Dale Steyn Ends With Four As South Africa Wrap Up Innings Win

Dale Steyn Ends With Four As South Africa Wrap Up Innings Win
Dale Steyn Ends With Four As South Africa Wrap Up Innings Win
©REUTERS/Mike Hutchings. Picture Supplied by Action Images

South Africa 409 (de Villiers 121) beat
Pakistan 156 & 235 (Steyn 4-80) by an innings and 18 runs
Third Test, Centurion
Scorecard | Day One | Day Two
Report by Daniel Grummitt

Pakistan’s hopes of making South Africa bat again in the third Test in Centurion were effectively ended shortly after lunch during a middle-order collapse of four for 21. That reduced the tourists to 114 for six and, despite some unexpected resistance from the lower-order, the match was won midway through the final session.

The win was Graeme Smith’s 50th as South Africa’s Test captain and wrapped up a clean sweep of Test wins for the Proteas this summer following their two-nil success against New Zealand.

Pakistan’s most technically proficient batsman Younus Khan had departed just half an hour into the day to spark hopes of a quick conclusion to the Test. However, Azhar Ali and Imran Farhat showed admirable resolve in the face of the potent South Africa attack. Farhat was the more aggressive for the two, while Azhar displayed a solid defence and was able to negate any movement that was found off the increasingly cracked surface.

Unfortunately, just after lunch, their partnership was brought to end by a flat throw from Steyn from fine-leg that had Azhar scrambling to make his ground. After that, the rest of the middle-order folded.

Farhat slashed at a widish delivery from Kyle Abbott, while Rory Kleinveldt was rewarded for a consistent line with the wicket of Misbah-ul-Haq in the next over. Asad Shafiq completed the mini-collapse by spooning Kleinveldt to Vernon Philander at mid-off.

It was only due to some fight from the tail that the match didn’t end before tea. Sarfraz Ahmed and Saeed Ajmal took Pakistan to the break without further loss, with Sarfraz, who has been a disappointment with the bat in this series, showing just why he has a first-class average in excess of 40. Unfortunately, just after the resumption, he lost Ajmal for 31 and was soon out himself, slashing Steyn to Dean Elgar at third-man.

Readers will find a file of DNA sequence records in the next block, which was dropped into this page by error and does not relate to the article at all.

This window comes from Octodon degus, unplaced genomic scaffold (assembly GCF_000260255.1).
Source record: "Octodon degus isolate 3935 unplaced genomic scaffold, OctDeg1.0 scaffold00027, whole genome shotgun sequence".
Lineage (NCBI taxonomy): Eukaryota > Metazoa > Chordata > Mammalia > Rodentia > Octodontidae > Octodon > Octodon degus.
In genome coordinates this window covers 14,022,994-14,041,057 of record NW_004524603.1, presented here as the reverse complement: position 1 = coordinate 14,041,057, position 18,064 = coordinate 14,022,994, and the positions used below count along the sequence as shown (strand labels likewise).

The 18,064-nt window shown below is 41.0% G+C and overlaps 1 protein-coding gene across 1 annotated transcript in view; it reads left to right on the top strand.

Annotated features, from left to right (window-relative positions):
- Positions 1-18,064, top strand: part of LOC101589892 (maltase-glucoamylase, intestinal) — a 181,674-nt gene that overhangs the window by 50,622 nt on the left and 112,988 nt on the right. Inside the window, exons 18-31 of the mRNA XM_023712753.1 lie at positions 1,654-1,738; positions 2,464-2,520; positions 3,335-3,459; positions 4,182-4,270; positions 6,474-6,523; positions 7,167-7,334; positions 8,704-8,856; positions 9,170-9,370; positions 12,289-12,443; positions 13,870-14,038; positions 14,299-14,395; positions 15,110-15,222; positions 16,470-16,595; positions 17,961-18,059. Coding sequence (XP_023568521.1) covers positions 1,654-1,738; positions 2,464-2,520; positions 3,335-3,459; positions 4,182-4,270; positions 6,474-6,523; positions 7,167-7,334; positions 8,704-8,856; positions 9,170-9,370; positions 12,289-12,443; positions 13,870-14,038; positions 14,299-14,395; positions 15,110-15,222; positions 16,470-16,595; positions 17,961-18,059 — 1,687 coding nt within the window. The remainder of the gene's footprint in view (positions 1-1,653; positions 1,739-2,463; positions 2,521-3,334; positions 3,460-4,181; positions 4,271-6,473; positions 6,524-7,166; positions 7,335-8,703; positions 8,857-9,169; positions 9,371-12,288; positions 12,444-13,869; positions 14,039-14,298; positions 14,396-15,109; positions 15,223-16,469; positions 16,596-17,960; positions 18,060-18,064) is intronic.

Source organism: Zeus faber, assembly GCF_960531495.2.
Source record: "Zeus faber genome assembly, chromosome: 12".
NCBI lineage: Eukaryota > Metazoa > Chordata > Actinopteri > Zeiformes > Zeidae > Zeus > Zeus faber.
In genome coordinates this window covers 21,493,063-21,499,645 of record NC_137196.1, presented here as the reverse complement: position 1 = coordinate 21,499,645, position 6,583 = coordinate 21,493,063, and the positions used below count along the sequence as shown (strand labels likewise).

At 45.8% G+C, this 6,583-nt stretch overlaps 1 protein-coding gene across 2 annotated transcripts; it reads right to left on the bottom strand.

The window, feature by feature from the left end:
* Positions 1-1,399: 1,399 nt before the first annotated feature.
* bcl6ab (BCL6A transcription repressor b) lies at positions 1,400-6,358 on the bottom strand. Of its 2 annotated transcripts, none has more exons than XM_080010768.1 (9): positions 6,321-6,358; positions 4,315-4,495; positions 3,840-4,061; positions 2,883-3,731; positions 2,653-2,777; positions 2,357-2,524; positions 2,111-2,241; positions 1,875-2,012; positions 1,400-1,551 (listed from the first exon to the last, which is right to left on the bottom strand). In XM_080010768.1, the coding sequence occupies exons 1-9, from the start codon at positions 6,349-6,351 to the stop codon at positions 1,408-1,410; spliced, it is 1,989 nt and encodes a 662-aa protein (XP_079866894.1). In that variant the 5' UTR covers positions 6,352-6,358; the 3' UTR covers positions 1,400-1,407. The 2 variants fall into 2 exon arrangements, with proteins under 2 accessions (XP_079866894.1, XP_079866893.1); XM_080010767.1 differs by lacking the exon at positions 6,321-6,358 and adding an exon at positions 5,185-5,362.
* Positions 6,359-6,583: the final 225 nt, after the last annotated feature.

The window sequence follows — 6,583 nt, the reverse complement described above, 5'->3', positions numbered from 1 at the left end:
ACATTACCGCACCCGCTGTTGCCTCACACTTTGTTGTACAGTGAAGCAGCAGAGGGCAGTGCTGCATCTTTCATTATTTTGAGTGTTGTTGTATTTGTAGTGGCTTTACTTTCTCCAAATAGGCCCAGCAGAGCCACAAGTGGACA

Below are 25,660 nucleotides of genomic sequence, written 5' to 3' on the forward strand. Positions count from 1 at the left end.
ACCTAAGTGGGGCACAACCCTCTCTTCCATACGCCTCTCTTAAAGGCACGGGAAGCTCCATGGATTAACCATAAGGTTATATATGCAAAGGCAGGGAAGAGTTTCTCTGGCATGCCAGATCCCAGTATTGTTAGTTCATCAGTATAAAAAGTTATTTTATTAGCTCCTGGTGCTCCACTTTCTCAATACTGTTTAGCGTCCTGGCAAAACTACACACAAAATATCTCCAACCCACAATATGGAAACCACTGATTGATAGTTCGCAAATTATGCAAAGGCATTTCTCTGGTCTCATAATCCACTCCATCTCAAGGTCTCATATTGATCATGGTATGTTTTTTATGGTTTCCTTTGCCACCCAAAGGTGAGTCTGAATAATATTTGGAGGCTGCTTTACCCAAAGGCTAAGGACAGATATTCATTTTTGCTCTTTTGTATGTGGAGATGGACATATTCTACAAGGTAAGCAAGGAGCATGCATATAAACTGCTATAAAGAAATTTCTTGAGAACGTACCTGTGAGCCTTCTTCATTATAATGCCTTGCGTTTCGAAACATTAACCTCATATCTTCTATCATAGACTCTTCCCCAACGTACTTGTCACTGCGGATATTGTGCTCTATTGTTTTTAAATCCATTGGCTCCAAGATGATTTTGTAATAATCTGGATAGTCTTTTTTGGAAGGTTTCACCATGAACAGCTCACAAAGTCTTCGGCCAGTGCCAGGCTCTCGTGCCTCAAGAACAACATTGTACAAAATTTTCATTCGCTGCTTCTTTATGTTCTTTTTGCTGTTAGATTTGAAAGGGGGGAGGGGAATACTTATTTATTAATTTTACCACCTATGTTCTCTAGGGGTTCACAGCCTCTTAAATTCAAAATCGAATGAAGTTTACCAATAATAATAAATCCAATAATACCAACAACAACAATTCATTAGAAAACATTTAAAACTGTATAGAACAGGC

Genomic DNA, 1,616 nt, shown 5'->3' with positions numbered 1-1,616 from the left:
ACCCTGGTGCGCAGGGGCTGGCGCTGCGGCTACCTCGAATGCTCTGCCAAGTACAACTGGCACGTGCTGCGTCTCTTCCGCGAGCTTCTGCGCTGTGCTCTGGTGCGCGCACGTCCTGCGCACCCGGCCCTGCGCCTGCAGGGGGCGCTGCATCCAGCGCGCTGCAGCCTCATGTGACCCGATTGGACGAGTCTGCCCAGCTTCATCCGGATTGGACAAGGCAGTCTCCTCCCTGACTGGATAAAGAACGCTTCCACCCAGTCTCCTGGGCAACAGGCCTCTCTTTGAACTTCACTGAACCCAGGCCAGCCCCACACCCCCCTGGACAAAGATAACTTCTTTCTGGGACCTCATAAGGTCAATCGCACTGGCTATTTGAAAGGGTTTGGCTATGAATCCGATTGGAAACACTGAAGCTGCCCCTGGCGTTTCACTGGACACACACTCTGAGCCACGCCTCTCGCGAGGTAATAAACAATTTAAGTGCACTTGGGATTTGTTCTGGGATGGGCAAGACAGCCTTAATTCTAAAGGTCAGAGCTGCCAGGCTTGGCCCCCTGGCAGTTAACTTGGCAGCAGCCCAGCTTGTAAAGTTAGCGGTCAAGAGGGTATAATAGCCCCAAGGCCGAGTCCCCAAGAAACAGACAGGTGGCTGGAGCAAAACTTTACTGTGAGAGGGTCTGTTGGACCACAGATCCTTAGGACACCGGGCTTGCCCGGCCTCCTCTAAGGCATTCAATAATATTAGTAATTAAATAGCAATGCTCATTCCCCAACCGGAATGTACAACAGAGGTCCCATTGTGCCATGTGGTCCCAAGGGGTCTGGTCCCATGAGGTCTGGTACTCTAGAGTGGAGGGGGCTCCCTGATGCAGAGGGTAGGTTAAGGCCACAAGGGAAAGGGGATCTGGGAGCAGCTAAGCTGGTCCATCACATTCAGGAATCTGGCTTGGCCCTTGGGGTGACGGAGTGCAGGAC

Again, though, Pakistan’s tail prolonged things. The last-wicket pair of Mohammad Irfan and Rahat Ali may have looked completely clueless against Steyn and Abbott, both of whom were nearing milestones - Abbott a ten-wicket match and Steyn another five-fer - but both enjoyed themselves and displayed that characteristic trait of tail-enders of hitting every ball that was straight and missing everything that was just off line.

Rahat clubbed five boundaries in all, including driving a furious Dale Steyn through mid-on for four. Steyn threatened to boil over at one point when given the match-ending wicket of Rahat caught at short-leg only for the replay to show that the ball had come straight off the pad.  It took the introduction of Robin Peterson’s spin to end things. Rahat padded up to a straight delivery in his first over, again reviewed it, but this time wasn’t so lucky - Hawkeye showing the ball would have clipped leg-stump.

And so, the Test leg of Pakistan’s disappointing tour of South Africa came to its conclusion. A series defeat had probably been expected but the manner of it was, at times, tame. Only during the second Test in Cape Town had Pakistan come even close to winning and that was mainly down to the impressive Saeed Ajmal, who had a rare off-game here in Centurion.

As for South Africa, they now have a series of seven limited-overs matches against the tourists, which should present a much stiffer challenge, before facing them again in a Test series in their ‘home’ conditions in the UAE in October.

© Cricket World 2013




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